War leaves emptiness in hearts and homes

By Gail Katherine Ziegler
April 27, 2006


This was not the first time that Janet and Scott had been apart for a length of time. When they were engaged he was deployed to South Korea for 13 months. But this time was different. When Scott was at Camp Shelby preparing for Iraq, Janet was pregnant.

When Janet went into labor, Austin refused to wait. He was born at 8:51 P.M. on Feb. 16, 2005 and Scott arrived home at 2 A.M. the next day. Scott was allowed four days home for the birth of his son.

Austin didn’t see his dad again until June 5, 2005 when Scott had a 10-day leave before being sent to Kuwait on the way to Iraq. Recently, the family was able to spend almost three weeks together over Austin’s first birthday.

This is not one family’s story but the story of deployed parents, husbands and wives. About 39 percent, more than 469,999, of the children of deployed parents are age 1 or under, according to www.research.vt.edu. The site also pointed out that today “military service includes higher operation tempo, increased deployments, relocations and family separations.”

A life in the military is more than just numbers. Janet said, “Scott missed his first steps, his first words, all the major changes a baby goes through in the first year.” Scott is still present in Austin’s life. When Scott was last home, he picked out a shirt for his son that read, “My dad rocks,” which Austin wears to school.

Armyfrg.org has a handbook for deployment that states the stages of separation as denial, anger, guilt, depression and acceptance. The site said, “Knowing these feelings are normal can help families cope.”

The holidays are particularly challenging. Janet said, I usually want to just be alone, but my family always wants to ‘cheer me up,’ plus I always have to remember that Austin still needs the experiences.”

Janet gets support mostly from her family but also from the Family Readiness Group. She said, “It helps [Austin] a lot to be around family and usually it helps me also.” The Family Readiness Group is an organization that provides “an avenue of mutual support and assistance,” according to myarmylifetoo.com. She said, “We organize activities and events to help keep the families busy to keep their minds off of things.” The group fundraises to help for things that the soldiers need.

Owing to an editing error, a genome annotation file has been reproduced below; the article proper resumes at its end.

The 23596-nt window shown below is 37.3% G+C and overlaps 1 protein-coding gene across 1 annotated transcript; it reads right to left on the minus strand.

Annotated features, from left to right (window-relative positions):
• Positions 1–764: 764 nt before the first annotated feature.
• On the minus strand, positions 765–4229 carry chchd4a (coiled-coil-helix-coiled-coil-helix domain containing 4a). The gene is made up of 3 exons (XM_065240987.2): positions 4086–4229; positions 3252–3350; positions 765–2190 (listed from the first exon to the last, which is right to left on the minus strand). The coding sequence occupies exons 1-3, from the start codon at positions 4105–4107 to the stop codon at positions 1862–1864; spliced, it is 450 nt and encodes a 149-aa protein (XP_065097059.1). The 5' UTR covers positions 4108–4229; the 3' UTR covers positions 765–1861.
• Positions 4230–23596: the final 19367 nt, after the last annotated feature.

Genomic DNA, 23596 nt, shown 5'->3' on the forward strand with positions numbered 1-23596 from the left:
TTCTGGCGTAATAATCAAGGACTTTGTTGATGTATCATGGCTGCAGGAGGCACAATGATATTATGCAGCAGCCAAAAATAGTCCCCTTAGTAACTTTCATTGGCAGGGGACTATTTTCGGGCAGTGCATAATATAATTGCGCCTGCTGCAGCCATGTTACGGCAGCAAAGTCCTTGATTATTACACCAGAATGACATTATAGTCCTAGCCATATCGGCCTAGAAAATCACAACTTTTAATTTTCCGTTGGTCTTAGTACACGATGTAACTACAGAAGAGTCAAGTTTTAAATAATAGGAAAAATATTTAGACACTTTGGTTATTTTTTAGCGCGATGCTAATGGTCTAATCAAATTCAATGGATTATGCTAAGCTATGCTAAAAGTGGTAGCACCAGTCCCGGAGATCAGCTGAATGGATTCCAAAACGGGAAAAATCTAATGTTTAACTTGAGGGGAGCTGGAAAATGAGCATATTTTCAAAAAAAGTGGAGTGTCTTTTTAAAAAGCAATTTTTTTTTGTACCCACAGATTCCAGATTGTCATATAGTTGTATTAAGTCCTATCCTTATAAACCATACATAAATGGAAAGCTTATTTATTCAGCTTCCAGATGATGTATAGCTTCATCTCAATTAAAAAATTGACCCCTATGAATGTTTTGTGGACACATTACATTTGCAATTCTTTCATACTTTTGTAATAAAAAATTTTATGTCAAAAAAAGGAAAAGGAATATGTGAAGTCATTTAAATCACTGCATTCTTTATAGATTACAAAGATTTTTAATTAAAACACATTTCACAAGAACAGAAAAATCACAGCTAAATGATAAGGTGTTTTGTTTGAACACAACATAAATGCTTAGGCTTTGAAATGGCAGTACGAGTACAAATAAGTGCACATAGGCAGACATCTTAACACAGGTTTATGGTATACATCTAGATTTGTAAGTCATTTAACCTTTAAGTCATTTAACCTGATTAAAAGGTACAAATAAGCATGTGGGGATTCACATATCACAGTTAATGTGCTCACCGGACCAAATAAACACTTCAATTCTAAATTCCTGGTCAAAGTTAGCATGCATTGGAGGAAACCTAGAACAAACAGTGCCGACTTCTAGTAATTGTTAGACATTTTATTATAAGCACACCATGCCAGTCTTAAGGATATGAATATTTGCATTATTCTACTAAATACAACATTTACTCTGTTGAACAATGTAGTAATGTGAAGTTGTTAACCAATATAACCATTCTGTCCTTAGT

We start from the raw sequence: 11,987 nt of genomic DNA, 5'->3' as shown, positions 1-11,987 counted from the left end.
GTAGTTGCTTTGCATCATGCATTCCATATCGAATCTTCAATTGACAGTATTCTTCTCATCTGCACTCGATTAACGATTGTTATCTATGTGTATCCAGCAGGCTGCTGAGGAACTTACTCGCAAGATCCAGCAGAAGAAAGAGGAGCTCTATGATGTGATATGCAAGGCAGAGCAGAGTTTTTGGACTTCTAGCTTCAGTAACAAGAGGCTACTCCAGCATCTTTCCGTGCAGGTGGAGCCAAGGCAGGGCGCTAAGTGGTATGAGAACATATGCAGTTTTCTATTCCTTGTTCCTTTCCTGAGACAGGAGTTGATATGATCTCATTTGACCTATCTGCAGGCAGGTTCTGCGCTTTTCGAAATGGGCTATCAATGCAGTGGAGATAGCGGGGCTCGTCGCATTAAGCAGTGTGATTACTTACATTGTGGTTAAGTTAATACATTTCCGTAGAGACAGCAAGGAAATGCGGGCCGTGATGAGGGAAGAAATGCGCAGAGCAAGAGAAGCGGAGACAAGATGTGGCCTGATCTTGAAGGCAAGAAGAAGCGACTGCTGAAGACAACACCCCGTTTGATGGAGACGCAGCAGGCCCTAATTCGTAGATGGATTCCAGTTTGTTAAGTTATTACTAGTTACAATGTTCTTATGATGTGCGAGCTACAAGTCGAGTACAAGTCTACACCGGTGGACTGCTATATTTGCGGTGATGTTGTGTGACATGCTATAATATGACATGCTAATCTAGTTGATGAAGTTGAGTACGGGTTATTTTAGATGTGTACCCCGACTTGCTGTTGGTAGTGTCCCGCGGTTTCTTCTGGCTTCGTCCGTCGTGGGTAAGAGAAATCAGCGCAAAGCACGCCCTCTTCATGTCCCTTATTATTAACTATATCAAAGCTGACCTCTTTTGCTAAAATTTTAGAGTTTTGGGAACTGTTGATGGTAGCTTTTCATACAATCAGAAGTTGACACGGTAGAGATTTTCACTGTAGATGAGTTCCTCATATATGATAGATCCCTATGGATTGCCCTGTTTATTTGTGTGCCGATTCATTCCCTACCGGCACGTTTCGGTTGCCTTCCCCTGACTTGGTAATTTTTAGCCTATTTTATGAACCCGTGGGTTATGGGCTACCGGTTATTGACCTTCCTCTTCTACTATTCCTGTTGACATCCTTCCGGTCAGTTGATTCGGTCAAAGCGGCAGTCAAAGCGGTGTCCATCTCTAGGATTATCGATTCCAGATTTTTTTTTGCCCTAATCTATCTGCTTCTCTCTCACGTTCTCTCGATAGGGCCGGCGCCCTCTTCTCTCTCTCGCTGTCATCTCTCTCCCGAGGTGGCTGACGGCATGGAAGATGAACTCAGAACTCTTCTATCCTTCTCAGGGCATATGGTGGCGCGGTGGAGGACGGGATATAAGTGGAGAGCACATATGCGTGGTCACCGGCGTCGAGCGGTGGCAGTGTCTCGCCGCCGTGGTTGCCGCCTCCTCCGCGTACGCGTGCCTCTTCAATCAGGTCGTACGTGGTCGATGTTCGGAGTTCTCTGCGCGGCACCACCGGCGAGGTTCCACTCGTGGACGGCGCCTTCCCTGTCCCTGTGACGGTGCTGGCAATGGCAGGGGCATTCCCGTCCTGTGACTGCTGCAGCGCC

Janet also meets with a wife’s support group that gets together every two weeks. She said they “talk about things that are going on in our lives.” She has made friends with one wife in particular that she talks with when having a bad day.

“People tell me all the time that I am living the life of a single mother and I can see how they think that, but I am lucky that it is only temporary.” Janet said that the hard part of Scott being away is that though they are married, she tries not to lean on him too much because of the things that he is going through.

Armyfrg.org reminds military families that a returning soldier has been subject to rigid routine and “schedules and preplanned events may not be a good idea upon his/her return.” The site also warns that spouses may have trouble sleeping and that it could take time to reestablish sexual intimacy.

To manage separation armyfrg.org recommends “taking good care of yourself.” This includes eating right, getting rest and taking time for physical exercise. They also encourage contacting family, friends and neighbors for practical or emotional support.

Janet still has to live her life at home. “It’s hard to deal with household things that come up. Recently I had a dryer that broke and had to make a decision about fixing it or buying a new one,” she said. This was a decision that they would have made together.

See www.myarmylifetoo.com for more information and support for army families.

Posted to the web by Shane Evans

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Gail Katherine Ziegler

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